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THE OMAHA DAILY lEEi WEDNESDAY, JULY 22, 1003.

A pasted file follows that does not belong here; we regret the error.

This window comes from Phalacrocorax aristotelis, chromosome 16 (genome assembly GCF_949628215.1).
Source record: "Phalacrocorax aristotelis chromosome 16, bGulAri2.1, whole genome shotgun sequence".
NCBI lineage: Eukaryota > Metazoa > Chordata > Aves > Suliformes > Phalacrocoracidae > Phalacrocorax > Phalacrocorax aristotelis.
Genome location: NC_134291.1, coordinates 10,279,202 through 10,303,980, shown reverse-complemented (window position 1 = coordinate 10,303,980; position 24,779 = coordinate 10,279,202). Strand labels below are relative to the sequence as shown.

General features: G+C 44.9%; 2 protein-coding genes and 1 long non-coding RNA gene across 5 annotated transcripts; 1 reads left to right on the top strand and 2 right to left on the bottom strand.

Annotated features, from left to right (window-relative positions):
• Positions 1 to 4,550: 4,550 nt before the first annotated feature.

Tl. 619-6f4. During July and Auitust wa close In colored madras also a special good valuc.in. plain bhie cham bray regular prices $2.50, $2.00 and $1.75 each, r C ! . $1.95 Each This table is filled with some of the choicest styles in waists that have sold at $3.00 and $3.00 each. Special Wrapper Sale Many pretty things left in house wrappers. $1.25 wrappers reduced to 73c each. $2.00 wrappers reduced to $1.23 each. TlnliHI?! Y. M. C. A. Building. Corner rives, will lake over his own duties. Tha cardinals present In Rome met this morning, under Cardinal Oreglla, In the Hall of Consistory. Oreglla. communicated to them the first Instructions he has given since the death of the pope, iuformlng them of the numer ous messages of condolence received from all parts of the' world and of the universal mournlhg-for Leo XIII. Cardinals tfxchange Ideas. An exchange of Ideas took place regard ing the ceremonies preceding the conclave. , When Cardinal OregMa asked for the ad vice of i one of the cardinals . present, the latter replied; "It Ih. difficult, to ;tve advice. Indeed, you must lejch ui whn( to do. as not one nt n has ever participated In a conclave." The following telegram, dated Molds, ' Norway, has been received by Cardinal i Oreglla from the -German emperor: MOLDE, Norway,' July 20. 1H03. I am painfully affected by the sad news I have just received. I send to the illustrious college -of cardinals the expression of my sincere sympathy at the grievous loss the Roman- Catholic church has sustained througlV the demise of the pope. I shall always retain a faithful memory of the exalted and venerable man, who was a personal friend of mine, and whose extra ordinary gifts of heart and mind compelled "my admiration only a few weeks ago on the occasion, of my last visit to Rome. WIL.HEL.il I. R. Doctor Siotlne Mayor of Home. Dr. Laporinf yesterday : sent to Prince Colonna mayor of Rome, the following notice: m To the,! Illustrious Mayor of Rome, the Capitol: 'With grief X announce to you that at 4 p. .in. today there ceased to live from ' a dynamic pneumonia, followed by hem orrhage pleurisy, the holiness of our Lord, !.( XIII, pope, formerly Oloachlmo .Peccl of Carplnola, province of Rome, at the age of 93 years and 6 months. T , DR. OUISKPPI LAPONNI. Pontlflea! phslciaw nd sanitary offlclal delegated to the Vatican by the nuncio of Rome. ' - r ' From the Vatican. 20 July, 1903. . Government Honors Cardinals. The Italian government" has given orders to the railroad officials that cardinals i coming to Rome shall be considered princes of. the blood and have reserved compart ment.' or - salon, ;ars, prepared at' their disposal-from thw-frdntier. In addition, in structions have been given to all the gov ernment authorities to puf themselves at the disposal of tha cardinals If they are requested to do sot and to leave nothing undone for their accommodation and pro- teclldn. , ; i Dr.. Laponnl now fixes the precise hour of the pope's death at 4.0C' The fact was immediately communicated - to the press, but under the rule ( 'which requires that two hours shall elapse after the doctors pronounce life extinct before the dean of the sacred college shall offi cially announce the death, the telegraph of fice was unable to forward the message at once. It left Rome" onqne of the nine teen wires working from that city to Paris about o'clock local time (12 o'clock noon. New Yorklme.) r .:? ; Rome Not la stenrnlng. Through ' the night and early morning several emblems xst grief were displayed, but the main thoroughfare did not present a spectacle of universal, mourning. No flags were half-masted and no buildings were shrouded In crape, as when the tem poral rulers pass away. iThe closo and other busy centers presented the usual scenes of 'animation. It was in the poorer aectlons of the city that the evidence of grief ware most manifest. Entering the Borgo 'district,' leading to the Vatican, the hum of 'excitement attending tha event was more, .apparent. A .line of carriage bearing diplomats swung through the nar row lane, called the Via Borgo, leading to the piaxxa of Bt. Petera. , Coming to the plana of Bt. Petera a scene of vital interest began to unfold Itself. There was not the slightest sign of bustle or confusion. The vast expanse enclosed within the atately colonnade looked majestic In its serenity. Although groups hurried here and there, their pres ence was completely lost In the vastness of the whole. Near the esplanade there waa now and then a sign of mourning. The main entrance '"of the Vatican showed the brief evidence of activity. As the carriages drove up with distinguished pre lates the heavy Iron chains continued to keep back the crowd, leaving a narrow atsle for the arriving dignitaries. Behind the chains were massed a crowd of curi ous sightseers. The official presence of the Italian .soldiery was kept noticeably In the background. Near the stone steps stood an officer of tho Italian Grenadiers in fa tigue uniform and cup, with a amall de tachment of soldiers, so broken Into squads that they did not have tha appearance of beln lit martial array. With them were the Vatican and municipal police in their somber uniforms, with broad chapeaus, soma topped with little blue pompona. Tha ponderous bronsa doors of the Vat ican were closed, presenting a front which, might ive withstood an army. The only mean of Ingres waa a amall opening cut through the solid bronse bas reliefs. Be hind Oils tiny entrance, only wide enough to admit a single person, stood a Swiss guard, with fixed bayonet. Aa the card), nala and diplomats came up they went to the tiny door, knocked and were admitted. v Besides these favored few, the exclusion ( wa -absolute. rennrln Pontiff's Tomb. ' From th magnificent church of Bt. Peter cam the sound cf'th hammer and chisel already, preparing Leo' temporary tomb. maeoiv wooden platform had been rolled Inte tha basilica, reaching half way to th celling, to the left of tha nave. Around thl rough staging stood a crowd watching half a dossn workmen preparing th nlch ybania Leo's oeffla will real High abuvs flnturdays nt 1 p. m. Bre, July 21. 'OB. Shirt Waists Practically nil our uliirt waist 8 are now clnnsed with the remnants. Everyone knows what prices we mark remnants to close them out. In going over the Hlock, we find some of the best value are still here. ' . ' ' 50c Each On this table are waists that have Bold at f 1.00 and $1.23 each. Pretty dark pink batistes and dark checked ginghams are among this lot. $1.00 Each This table contains many pretty styles ilRI,ELlgia C(H Sixteenth and DouglasStj the niche they had driven Into the olid masonry three enormous steel hooks, from which the tackle will be operated to hoist the coffin Into place. .The resting place ior the casKet is a marble slab about fifteen feet above the pavement, forming the up per casement of one of the massive doers. On either aide are great marble etoplds while the light comes dimly from- abore, through two domes surrounded by ex quisite modules, one showing th apostles and saints and another an angelic chorus. The workmen pounded and called out their commands. In strange contrast with the solemn surroundings. The. Interior of- the church wa as yet undraped with mourning. The masslva crimson hangings had been removed, bring ing out the ghastly whiteness of the co lossal marble nave. At the further end could be seen groups of priest, kneeling about tho tomb of St. Peter, where scores of tapers burn unceasingly. Only tho usual musses were said during the morning, a the ceremonials In connection With the death of the pope have yet to be arranged. Within the right nave still another prep aration for the pope' obsequies were going on. This was the preparation of the chapel of the holy sacrament for receiving his body after Its removal from the Vatican. Cardinal Resplghl, the vicar of Rome,- had given order for these arrangement. Al though Cardinal Oreglla has uprm com mand of the interest of the church. It Is Cardinal Resplghl who has been given im mediate charge of the personal affair re lating to the dead pop. The beautiful chapel waa for the time being Invaded by sweepers and cleaner, who poured bucket of water on the mosalo pavement and then began scouring it Th front of the chapel is .cut off from th main church by a massive trellce, through which th faithful can look on th altar, within. This Is of solid brass, with bras kneeling angels. Before the altar la a narrow space, where Leo' coffin will be deposited when It tomes from the Vatican. Thl space Is so small that the foot of the casket will extend to the Iron trellce. Th purpose of this arrangement is to carry out th an cient ceremony by which the Actual foot of the dead pontiff will extend through the iron bars, to permit the kneeling faith ful to approach and kiss the last remnant of former papel authority through it. . This morning people crowded about the grating and gazed at the preparation going on within. TALK AS TO THE NEW POPE Condition Are Bach He Mar Be Man Hot Yet Mentioned for tho Place. ROME, July 21. According to a state ment coming from a high ecclesiastical source, the arrangement at the Vatican are being pressed forward which will en able tha conclave of cardinals to begin sitting August 1. However, It 1 thought tha sessions msy last considerably longer than at first expected even long enough to permit Cardinal Moran of Bydney, N. 8. W., to arrive In time to take part in the proceedings.. An ambassador accredited to he Vatican says the question of Pope Leo' successor I a peculiarly open one at tha present moment. Tha personality of the candidates playa a much more Important part than In any preceding conclave, since th condi tions prevailing In the past are now en tirely changed. Formerly the sacred college was dkvlded Into aeveral distinctive parties. There was, first, that composed of the cardinal who were member of the great Roman fami lies, nearly everyone of which wa repre sented In the colleges. These always ex erted very powerful Influence in the elec tion of a pope. At the present time there la only one scion of a great Roman house among the cardinals, namely, Cardinal Battlsta Casall del Drago, who, from the standpoint of the election of a new pon tiff, is relatively unimportant. Then there were parties composed of cardinal ap pointed by the same pope, who usually ranged themselves Into separate bodies. In addition to the members of the sacred col lege apolnted by the pope who had then Just passed away, ther were usually consid erable numbers chosen by hi predecessor, and then a few nominated by th pope preceding him. In consequence of Leo XIII's long reign, these parties hav entirely disappeared. In the present conclave there will be only one cardinal, Cardinal Oreglla, who waa not apolnted by Pope Leo. As a result of these changed conditions, the approaching conclave will be much more under the ln- nuenoe or Individual randldatea than in the past, rendering - it impossible to forecast the election with any degree of certainty. It Is considered highly probable that th new pope will be a man at present not thought of and not talked about. The Trlbuna today published an inter, view with Cardinal 8vampa, archbishop of Bologna, who, the paper says, has quite recovered from his stroke of paralysis. Th cardinal I quoted saying: Th conclave will be verv short the last two. At the utmost I hnv may take one week, as now ther does not exist In th acred oolleBe the marked po litical differences of other times. There fore, It will be possible to arrive at an understanding more easily and quicker. The Interviewer asked the cardinal what ha thought the policy of th future pop would b In regard to th ao-called Roman question. Will It remain rigidly unchanged, or will th new pope inaugurate modus Vivendi, which many persons in both camps wish forT Cardinal Svampa replied: No on today ran Bay with certainty anything about that. But It must not be foignttvn that whoever is elected will bring something personal Into th attitude of th Holy Be regarding that question. oni tiiin' wUlch, iuur ut ), uu4 (U3rii ate from the altitude of the former pope. Besides, every hlstoilrnl fart of great Importance bilns-s with It changes which ameliorate or BRgrnv.ite pf-exlitlng con ditions. Kvery successive new day throws fresh light on men and things. IN HONOR OF LATE PONTIFF Memorial Service of Omaha niocese Will He Held Here Thursday-. The first local official notice of the demise of Pope Leo XIII was taken by Father Colanrrl, . chancellor of the diocese, who Issued the following circular addressed to the priests of the diocese: The Great Leo XIU has gone to his reward, and while the church is mourning the beloved Father of Christendom, ask the people under your care to offer up special prayers that Uod may soon grant us another shepherd like unto Leo. To this end. Kev. rather, you will please discon tinue, for the time being, the oratlo lmperata "Pro Quacumque Necessitate" and In Its place recite the oratlo "De Splrltu Sancto.1' Bishop Bcannell will return from Colorado Wednesday and on Thursday there will be held the memorial service of the diocese In honor of the late pontiff. At that service the bishop will be present at the celebration of the mass, and may be the celebrant, but this Is not definitely decided. In case ho doe not act In that capacity the cele brant will be Father Colanerl. The bishop will preach the sermon. The exact church at which this service, will be held is not settled upon, but at that time no other church In the See city will hold services, to enable the priests and people to attend the service In which the bishop will participate. Buch other services aa will be held In the church of the diocese, as to time and character, are in the hands of the pastors of the different par ishes, with the exception of the change In the prayers of the mass, as Indicated above. GIBBONS OUTLINES PROGRAM Cardinal Leave Instruction Which Will Likely Govern Chnrehes In I'nlted States. BALTIMORE, July 21. Before Cardinal Gibbon departed for Romo he left with Rev., Dr.' William A. Fletcher, rector of the cathedral, an outline of the services he de sired held In the churches of this province, and which will supposedly be followed by all Catholic churches throughout the TTnlted Btates. The plan Is set forth in the following statement furnished , by Dr. Fletcher today at the request of the Asso ciated Press: Prior to his departure for Rome his emi nence desired that a solemn pontifical re quiem mass be celebrated In the cathedral, to which all the bishops of this province and the reverend clergy of the archdiocese will be invited. The mass in the cathedral will take place on the day of the funeral In Rome. Right Rov. Bishop Curtis will officiate. The dis course will be preached by Right Rev. Bishop Donahue of Wheeling. The ceremonies and music will be of the most impressive character. The cathedral will be draped in mourning within and without for thirty days. Every evening until after the funeral, at the hour of the de profundas, 7 o'clock, the cathedral bell will be tolled for thirty minutes. This is the program which has been adopted for the cathedral. No doubt the pastors of the other churches will make similar arrangements. FREEDOM FOR THE CARDINALS Pope Leo Leave s Bnll by Which Method of election I . Changed. NEW TORK. July 21.-An unverified re port, published by the Temps and cabled by the Paris correspondent of the Herald, says: ,. - , rjj' At the death of Leo XIII a certain num ber of bulls were found which partially changed the form of the conclave. Thl In fact will no longer be a conclave, properly speaking, as the cardinals will not be re stricted as to their movements. They will simply assemble twice a day for deliberations and balloting, without be ing constrained to live In common, which is always harrowing for ill and infirm cardinals. They will take an oath each time they leave the Vatican to reveal nothing s.nd not to be Influenced by any government. The pope has a right to modify the method of election and bulls to that effect remain In force until modified or abrogated by a succeeding pope. Leo XIII Bhortly be for the death of Plus IX, when he was camerllngo, made several modification In the rule governing the conclave. It Is not unlikely, however, that he had planned more modifications more essential and ap propriate to jnodern tlmea. LEO FRIEND OF AMERICA Freedom of the Church Here Afforded Great Consolation to Pontiff. NEW TORK, July 21. Archbishop Farley of thla city ha paid his tribute to the dead pope In the following language: The history of hut pontificate, with Its marvels and its blessings, point to Leo XIII aa having been pre-eminently a chosen In strument In the hands of Divine Providence His paternal, solicitude extended to all peoples. America always had a large share of both his pronounced aftoction and his anxious care. With what emotion I recall the words that fell from those venerable lips as I bade farewell at the end of a memorable audience, aner ne naa listened to an ac count of the progress of the church in this, our dlocess, during his own lifetime. "Ah," h. .U M 11 II 1 1 H nr.tr . U ,7 trials AmaI I. my consolation. There the church enjoys liberty. In the United Btates she Is free to build her churches and her schools un molested. Here In Rome, I, the vicar of Christ, am as a slave, deprived of free action. In Italy, in France, the church Is being persecuted by those who should de fend her. Thank God for the consolation that comes to us from free America." Governments Will Not Interfere. PARIS, July 21. The Associated Press la authorized by the French Foreign office to aay that the French government ha taken no steps to exert any Influence on the conclave and it is believed the other Catholic states will adopt the sam course. It Is Improbable that a change in the head of the Holy See will result In any change in the relations of Franc to the Vatican, unless tha new pope proves to be another Plus IX. but that Is a matter wherein 'It 1 impossible to express an opinion 'until the new pope Is elected. While the French sympathies lean to ward Cardinal Rampolla, no ateps are be ing taken in his favor. The cardinal archbishop of Paris ha or dered a solemn mass for the repose of the soul of the pope at Notre Dame on Tues day next. THE HAGUE, July tl The foreign min ister this morning personally expressed the condolences of the government to th papal charga d'affaires, who notified Queen WUhelmlna of his death. The flags of the various legations were placed at half mast. Russian Press Praise -Leo. BT. PETERSBURG, July 21. The Rus sian press unanimously praises Pope Leo's Y. 1 I , u rif view. Ills rmnr.hcn.lnn th historical mission of th papacy, his lng interest in everything furthering the peaceful progress of mankind. These, to .iv.r with th late Doha's nnlck rAraw- tlon, strong will and temperate political A 1 4 1 1 1 4 fir Ih, rtnnAW malA -.1 uiByw.i.v" ....... . .... j . ...u, giving him the title of "Th Great Pope." Treated Entailer Go Wrssg, BUFFALO. July fl.-A defalcation si. ready aggregating 33U0.000 and likely to be Increased has been uncovered. The alleged defaulter Is a trusted employe of a wealthy law firm. Bhrewd business men unknow ingly aided his schemes, one of which in volved the purchase of a large tract of land. It Is SHld that the man Is willing to make restitution and was not arrested. Nona of th firms money was squandered. It was laves tea la icgiuwat busiu atorpru. C1LDAD BOLIVAR IS TAKEN Revolutionist! Makt Detpertta Attempt to Hold tha Git ', , , BLOCK BY BLOCK THE FORCES FIGHT Rebels Are still In, Possession of the Capital, bnt Have Xo Chance o( Defeating- jrroopa of (ioTrrnmrnt, CARACAS. Julv a A messenger has ar rived here by ptc-nn1rr and train from Clu dad Bollvnr and reports that the city was captured hy the government troop at H this morning. . . , SOLEDA, Veneiucla, Monday. July 20-10 a. m. Since the last dispatch was Bent to the Associated Press' at 8 o'clock yesterday afternoon the battle' between the revolu tionary forcea at Cludad Bolivar and the Venezuelan government army, commanded by General Gomes, nas' raged madly. Block after block was disputed, the gov ernment troops entering the city slowly. All the houses had been barricaded and the revolutionists had been forced from flat roofs, called axotoas. When the revolution ists finally abandoned the houses, after having taken all that could be used for bar ricades, or to otherwise, stop the advance of the government troops, they were Im mediately occupied by the government sol diers, who bored big holes In the walla so as to communicate with thn next house. At 7 o'clock In the evening the govern-' ment forces " arrived near the center of Cludad Bolivar. For two hour previously firing had diminished, but It wa renewed with more vigor at 10 o'clock at night and Illuminated the sky. ' Abandon Their Homes. At 3 o'clock In the morning when the In habitant of the commercial and foreign parts of the city, near th Alameda, saw the advance of tho government troops, they abandoned their homes and sought refuge In other , parts of the city, crossing the streets smldst a half of bullets and shells, the women carrying . their children, the strong helping tho weak. Men in trying to protect the women fell, struck by bullets. In the mlddlo of the street what, with the firing, the yells of the wounded and the crying of the women and children, a terrible scene was witnessed, bad enough to dis gust anybody forever with civil war. Troop 'Are Humane. The government troops, however, acted with humanity, especially the forces of Gen eral Rlva. who, fighting bravely, was the first to order ' the attacking party to be merciful. At 8 o'clock this morning the govern ment generals, having effected a Junction of their forces, north and south,' and having received further supplies and ammunition, decided to push the attack on the center of the city. At 10 o'clock the government troops had captured the north Bide of the Alameda, the public park of Cludad Boli var, which had been protected by a double row of barricades. Behind one of these wa found evr thirty dead soldiers, y Fleet . Opens Fire. At 11 o'clock, th government command er, seeing that only, the artillery could make a breach In the barrlcks of tha Ala meda, ordered twelve guns to fire upon them, and at the sam time the Venexuelan fleet, which had changed it anchorag so as to bring St guns-, to bear effectively on the city, cpencd flrei. - The soldier cn both sides have had no food for two da Br no.ambulanees are being used, and yet th fighting continue. , Monday (4 p. m.) The advance of the government troops has reached the market place. The old "eudmsv house and1 the water work have been taken. The Dalton block, the property of the United Statea consul, where all tha deadlng German and French firms reside, Is now being attacked. Tha Jail la the center of a terrible resist ance. All th defeated revolutionist have concentrated , there. It la estimated that more than 200 men have been killed in that vicinity. The artillery of , the revolutionists I fiercely replying to the attack of the fleet. For two hours past the fleet haa been shelling La Boledad, which haa suffered terribly. . , The capltol Is stlU in possession of the revolutionists, but th complete success of the government forces Js assured. MINE PAY BEFORE COMMITTEE Men snd Operator Refer Vexed Wage Qoestlon to Joint Commission. ) PITTSBURG, Kan., July a. The wage question of the southwestern coal miners Is now in the hands of a gubcommltte ap pointed Jointly by the miners' and opera tors' conference. ... The subcommittee waa announced today and John Mitchell, national president of the United Mine Workers of America, waa .se lected as presiding officer. It Is now be lieved an arrangement will be reached speedily. Notes from Army Hesdqnarters. Major C. O. 8tarr of the Twenty-fifth Infantry was a visitor at headquarters yesterday morning me leave or aoeence granted second Lieutenant Edward Canfleld. Jr.. artillery corps, has been extended fifteen days. First Lieutenant -William W. Reno, as sistant surgeon, now at San Francisco, has been relieved from further duty with the Division of the I'hlllpptnes and Is ordered to proceed to Fort Crook and report In person to the .commanding officer of that post for duty, and by letter to th com manding general of th Department of the Mixsourl. The Infantry competitive rifle and re volver practice of the troops of this mili tary department will be held at Fort Leavenworth, August 10, under the super vision of Major Charles G. Btarr of the Twenty-fifth Infantry, The cavalry com petitive rifle and target practice will be held on the same date at Fort Riley, under the direction of Major Frank A. Edwards of th Fourth cavalry. The number of National Guard troops to participate In the October army maneuvers at Fort Riley will be governed by the amount of the appropriation allow e l by the War department. It is quite certain that at least one regiment of th Nebraska National Guard will participate. Kansas Is extremely anxious to have the entire Na tional Guard of that state participate It Is hardly probable, however, that mors than one regiment of National Guard to. the state will participate. Two Suspects Takes In. Claude Smith, a Very black negro, was ar rested yesterday by Detectives Suvage, Heltneld and Donahue while he wa trying to sell a auit of new tailor-made clothes The name of the tailor had been torn out and there were no marks about the gar ments by which they could be identified. The officers think the negro stole the rai ment, as It had been worn but a few times, If at all. The same detectives picked up a man giving his nam as C. F. Trobee, who wa trying tJ dlsuos of a camera. Const Artillery Establishes Record. unoT TnWKRrvn Waih . Julv tl -Th. On Hundred and Twenty-sixth company. Coast artillery. In practice with ten-Inch guns, fired at two-minute Intervals, has es tablished a new record In th United state array for such target work, scoring tVfc out of a possible 6. beating th former record of 4 out of 5. held by the Seventy-fourth com pany at San Diego. The record 1 remark able from the fact that It wa accomplished th second time tha guns at Fort Worden saw service. Two, Uussea 'Wednesday. Out at Pa Rourke' lot on Vinton street there will be two games of base ball Wednesday afternoon and one ticket will be good for both. The double-header will be pulled off by the Peoria and Omaha clubs, and th first gam wUl be called at I.lu g'cJuUb, RAILROADS T0BE MERGED New aystem Will lie Important One F'.'tween Chlraao, at. f.onl and Kew Orleans, NEW TORK, Muly II -Announcement of an official nature has been mnde regarding the projected consolidation of the Chicago ft Eastern Illinois Railroad company, tht St. Louis. Memphis A Southeastern and other lines owned by the 8t. Ixiuls & Ban Francisco road west of the Mississippi river. Alt of these lines are now In operation with the exception of 150 miles between Thebe snd Bt. Ijniiis. now under con struction. They are to be consolidated Into the Chicago, St. Iuls, Memphis A New Orleans Railroad company, a combina tion which, including, the Chicago ft East ern Illinois and the line now being con structed Into Bt. Ixiuls. will own about l.SOO miles of road. The plans for the Chicago, St. Louis, Memphis A New Orleans Railroad com pany, when accomplished, wilt form an Important line from Chicago. Bt. Louis and Kansas City over the 'Frisco and Chicago ft Eastern Illinois and for all the north western territory served by the Rock Island to th New Orleans gateway. MISSION CHILDREN'S PICNIC Abont Sixty Youngsters from Tenth Street mission Take Outlna; nt Manatra. A Joyful uptoar In the vicinity of Twelfth and Douglas streets nt about the hour of 9 yesterday morning caused people to look out of their windows and step around corners to get a view. A party of sixty or more excited children, dressed In frocks of sur prising quality, over which tired mothers had perhaps tolled late In to the night, with ttn horn and other agents for noise, were signaling the car for Manawa. They were the party gathered by Miss McGee and other women interested In the Tenth Street mission and were being token for a day of picnic across tho river to the lake resort. There they were fed and amused and saved from catastrophe until late In the after noon. IMMIGRANTS SELF SUPPORTING Offlctsl Records Show Only BSO Out of 401,051 Become Public Chnrges. NEW YORK, July 21-At the end of the last fiscal year the immigration authorities called .for a report of the number of aliens landing In New York who afterwards be came public charges. The report furnished Commissioner Wil liam was Incomplete, but it wa made official by his statistician for the six months ended June 20, and showed as follows: Total arrivals, 401,067; total number applying for relief, 80; percentsge of total arrivals who applied for relief .14. MUEHLSIEPENPASSES AWAY St. Lonls Prelate Snccnmb to Six Months' Illness Following; Purely tie Stroke. BT. LOUIS, July 21. After suffering for six months from the effects of a paralytlo stroke, which was followed by other com plications, Right Rev. Henry Muehlslepen, vicar general of the , Cathollo archdiocese of St. Louts, died tonight. The vicar gen eral was 68 years old. . . For several day It was evident that th end waa near, as he relapsed into state of coma. NATION. FINALLY GETS: LAND Southern Puclfle Claim to 110,000 Csllforols Acres Thrown Out. LOS ANGELES, Cal., July 21.-Notlflca-tlon wa received today from the Interior department at Washington of the opening of an additional tract of 110,000 acres in th Imperial district, Ean Diego county. The land has been tied up by an Indem nity claim . presented by the Southern Pa cific In May, 1894. Much of the land Is available for irriga tion. Fall Into Pool nnd Drowns. SIOUX FALLS, S. D., July 21. (Special Telegram.) Harold Cooley, the 12-year-old son of Deputy Warden Cooley of the Sioux Falls penitentiary, and wife, who came to the city from Aberdeen some months ago, was drowned In the Sioux river late this afternoon. With other boy he waa play ing near the fall of the Sioux, near the northern portion of the city, whon he fell Into a pool. He was drowned before his excited companions could rescue him r summon assistance. Police Work I'nneeessurlly. , "Hank" Ames, dweller In the bottoms t Eighth and Charles streets, dashed Into Remington & Burke's saloon at Sixteenth and Nicholas yesterday and declared that the weeds near his home concealed a dead man. He said he was afraid to in vestigate snd wanted the police. Captains Haie and Dunn and the patrol wagon responded and a search of the rank growth was made for an hour under the broiling sun. When the officers had failed to find a corpse Mrs Ames Incidentally remarked that she thought her husband was slightly demented and that he had once been In the asylum at Mt. Pleasant, la. Thl ended the corpse hunt A Cut Sever Bleeds After Porter' Antlaeptlo Healing Oil la ap plied. Relieves p&ln instantly and heal at th same tlm. For man or beast. Price, 25o y Blow's nit b AT SO Is on every ono's tongue. The biggest show that over played in a summer park. $500 BURNED UP NIGHTLY id FIREWORKS. $7,000 IN SALARIES WEEKLY Look at tho names. If you know tho show husincss you will rcc ognize tho top notchcrs of tho profession: Da Commas Family, Dunbar Trio, Carl Damman Trounc, Cotton's Diivnnnnrt on tho hich wire. Fatima and 200 others. AUUVJ -J -a-" ' g- ' &linw& Dailv W w mm w awuuww The regular jjark attractions PARALYZED MAN IN DUEL Kentucky Toker Player Fight 0er Pledged Pistol and Three Will Die. SCHOOL BOY AIDS INVALID Civil Authorities Decline to Arrest Principalis, hut Soldiers Art and Lodge Them In Jnckson Jail. JACKSON. Ky., July 21. In a dosperato pistol duel at Cavern achool house, three miles east of Jackson, today three per sons were severely hurt. James and Wil liam Barrett and Jack Howard and his 14-year-old son werle the principals. A bullet from James Barrett's pistol lodged in the abdomen of James Vires, aged 12, who was sitting at his desk in the school house. Jack Howard wa shot In the arm and his elbow was shattered. Jamea Barrett was shot In the head with buckshot and his skull fractured. The civil authorities declined to tako action and two j details of soldiers here were sent Into the ! country to make the arrests. Captain Foley's posse arrested the How-J ards and details under Lieutenant Mac Ieod overtook the Barrett several miles from the scene of thn shooting. Howard was too seriously hurt to be brought to town, but the others were landed In Jail here. James 'Barrett Is a mulatoo. He admitted shooting twelve men and one woman, of whom two died. For one kill ing he was acquitted and for the other ha waa given on year in prison, being pardoned last May. Jack Howard is par alyzed from the waist down as the result of wounds sustained in a fight four years ago. Last night Howard and James Barrett played poker In Jackson and Barrett won Howard's money, who put up his pistol for a pawn of $10. Howard followed him to the scene of the shooting in an attempt, h says, to redeem the weapon. Barrett claims the pistol was bought outright. Howard borrowed a gun and his son had a pl-itol. The Barretts had revolver and several shots were fired. The school boy may recover, but the two men were fatally wounded. The military camp was alarmed today by the cry of fir and by shots fired at the provost guards. A small house belonging to Henry Col lier, near the depot, was burned. The resi dent were much excited for fear it was a repetition of the Ewen hotel Are. Investi gation showed it was of incendiary origin and a negro is suspected. B. J. Ewen I under a atrong guard of soldiers in camp. . He insisted that the grand Jury first consider the cases of Craw ford and Tharp, charged with setting fir to Ewen's hotel. It is stated that Ewen's friends want to ascertain how the pending Inquiry proceeds before they testify In the bribery cases. The grand Jury tonight returned Indict ments against Edward Tharp and Joseph Crawford, teamster for the Harris Broth er charging arson. They wer already under boids on the charge of setting Are to Ewon's hotoi last month. An Indict ment wa also returned against Gardner Plummer charging an attempt to bribe a witness. It Is alleged that he offered B. J. Ewen 18,000 to leave town so that he could not testify In th trial of Curtl Jett and Thomaa White. As th grand Jury 1 continuing it session, It Is generally be lieved that the investigation is extending Into other offenses In connection with the fued. Railway Notes. and Personals. John De Witt, general, passenger agent of the Chicago. Burlington A Qulncy, of Chicago, is in the city. . 8. Greve. general advertising agent of th Chicago Great Western railway, with head quarters at St Paul, Minn., waa in the city yesterday and made the rounds with George F. Thomas, the general agent of the road at Omaha, Council Bluffs and South Omaha. The statement that the Great Western begun the operation of a mixed train from Council Bluffs Monday Is erroneous In that the train does not start from the city across the bridge, but from a point about twelve miles east. The Great Western is not completed to Council Bluff, but it will be soon. Negro Held for UnrRlarr. A colored man, Claude Smith, who re sides at 1022 Capitol avenue, wa arrested by Detectives Savage, Donohue and Heit felt yesterday. When taken Into custody he was wearing a coat belonging to a cap tuln In the Salvation Army. The police as sert that he has been Implicated In three robberies and that he broke Into the Sal vation Army headquarters when the coat he was wearing was stolen. He Is now charged with being a suspicious character, but it is stated that this charge will be changed to daylight burglary. V&SBrfJ Talking Machino ol our manufacture- Urge or auntM balance eujr weekly payment THE COLUMBIA CRAPHOPHONE Is acknowledged to b th best Talking Machln made, and It sells for less than other makes. Price $10.00, iao.00, $30.00 and t&O.OO. (Awarded Grand Prise. Paris Exposition.) Columbia Dlso and Cylinder Records nt any mak of Talking Machln. Loudest, clearest and most durable. New Record just arrived. Old record taken In part payment for new. Writ for latest list. FOR THC NEXT 30 DAYS W will exchange free of all charge on of our new Bound Roxes for any sound box of ANY MAKE, where the user purchase on dosen 10 inch records. Th combination of our New Records and Bound Box anroras tne most natural -ton effect ever enjoyed Columbia Phonograph Company, Wholesale UBTMll itrens t7 at 2:30 and 7:30. Rain or Shine. www - W in addition to the hlg how. . ! hail and wind deal damage Buildings Are Blown Away, Crops Leveled and ttne Man Klertro rated by Storms. MARSHA! Mo., July 21. A terrific wlnl ami rainstorm visited this city, .resulting In much damage to property. ' ltev. Dr. Munhall's tent, who has been conducting revival meetings here, wus blown down, but fortunately the congregation had been dismissed In time to escape. Major Randolph,' colored, was killed by a live wire, and a few minutes later a team of horses were electrocuted. The opera house and many buildings were bndly dam aged and considerable destruction w.is wrought In the country. CLINTON, Mo, July 21.-A wind, hnlj and rainstorm wrecked six tents at the Ch.iutiitiqun ground" and the 'Fi'lacw round house. The top story ,f the copper shops at B inner Mills was blown off. One rrtrnor of the large hrlck bunding nt the-Henry county ''arm for Hie indigent nrtn blown out. All the out-btilMltifcS on the MeDnit.it 1 farm are gone. Mnny firms .ire tlamn-R-vt. Wheat, onts nnd hay that was stacked wore blown awtiy. AMISKMKXTS. Circus Tomorrow! Two Performance, at 2 and 8 P. M. Doors Open at I and 7. Ringling Bros WORLD'S GREATEST SHOWS UTS circus performers. Hundreds of Wonder fully Trained Horses, 61 In on act Three Herds of Performing Elephants, 1 troupes Educated Seals. 100 Sensational Circus lets 108X1140 Big and Little Elephants LuVBaby Bootm WITHOUT ADDED COST THE NEW SPECTACLE, JERUSALEM AND THE CRUSADES. COSTLY COSTUM 300 DANCING GIRLS 200 M0R!STERS MDarorlo Le!m Long fa I dllu Grounds l-lna RA an llr .4n.'l. to .......... V.l Children under 12 years, half price. Admisnlon tickets and numbered reserve Drug Co., at the same prices as charged. UI! IJ0 !HWW EIUUIIUD, 2TH ' BOYD'S FERRIS STOCK CO, BIC This Afternoon, Tonight, FOR HOME AND HU.Ort Thursday. & balance weak ' "EAST LYNN." Matinee Any seat 10c. 'lght 10c. Ijo. 2so. WEEK BASE BALL OMAHA vs. PIJORIA. Vinton Street Park, July 21-22-2.1. Game Called at 3:45. Two games Wednesday. by Talking Maehln user. "ST" t9a.ni 2 Fnrnam. uman, kcibii. I BEACH.- ireefiiie